It is not giving anything away to reveal that there is in the end a touching moment of true reconciliation between father and daughter. Ines embraces him wholeheartedly, with all the warmth and affection of a small girl. The fact that she is willing to do this only when he is transformed by a highly traditional outfit may indicate a longing on her part to embrace a more traditional role for herself and to cling onto it for grim death. Or it may not. And, while Winifried throughout the film acts as a maverick spirit that has somehow survived despite the sterility of much that is modern, he finally reveals himself to be as beguiled as the rest of us by the new.  Having counselled his daughter to savour the good moments of life, to make sure she is there in them, present, he lumbers off to fetch his camera so that he can take a picture of her when a particular mood takes her, as if, after all he believes that he can hold on to what is already gone.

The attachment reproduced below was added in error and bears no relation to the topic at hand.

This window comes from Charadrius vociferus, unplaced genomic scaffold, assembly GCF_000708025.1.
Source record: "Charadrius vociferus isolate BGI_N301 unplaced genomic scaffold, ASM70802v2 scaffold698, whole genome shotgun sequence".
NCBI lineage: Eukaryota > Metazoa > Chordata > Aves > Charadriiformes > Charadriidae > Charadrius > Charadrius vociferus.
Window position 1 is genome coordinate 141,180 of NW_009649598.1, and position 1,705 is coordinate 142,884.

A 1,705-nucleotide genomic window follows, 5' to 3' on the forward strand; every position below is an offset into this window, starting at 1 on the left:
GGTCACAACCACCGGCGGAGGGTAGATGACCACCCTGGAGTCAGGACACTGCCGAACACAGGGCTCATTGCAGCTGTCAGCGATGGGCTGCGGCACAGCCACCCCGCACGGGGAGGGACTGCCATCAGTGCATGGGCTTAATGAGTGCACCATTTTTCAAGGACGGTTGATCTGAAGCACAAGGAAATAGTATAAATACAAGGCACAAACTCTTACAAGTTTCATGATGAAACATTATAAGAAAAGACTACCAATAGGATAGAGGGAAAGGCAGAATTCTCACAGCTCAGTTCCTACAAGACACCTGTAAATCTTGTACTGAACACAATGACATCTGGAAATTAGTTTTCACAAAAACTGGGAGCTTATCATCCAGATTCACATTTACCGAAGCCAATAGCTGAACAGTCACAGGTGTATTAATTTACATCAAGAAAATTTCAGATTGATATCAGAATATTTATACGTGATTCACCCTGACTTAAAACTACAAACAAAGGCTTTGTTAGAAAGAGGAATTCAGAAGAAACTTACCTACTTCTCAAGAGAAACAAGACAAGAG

1. When the lights came up, I quoted to Kathy Evelyn Waugh's comment on the dive bombing on Crete, as best as I could remember it. In his diaries, it runs roughly, "It was fascinating at first, but as time went on became dreadfully boring. It was like all things German--badly overdone."

    In fact, there were good bits, early and late. But it was too long, and I have to think that this was because somebody couldn't bear to leave scenes out. Was it the director? Was it the stars he'd have to work with again? I don't know, but half an hour or more could have been omitted with no loss.

    1. You are right. I am going to commit that Waugh line to memory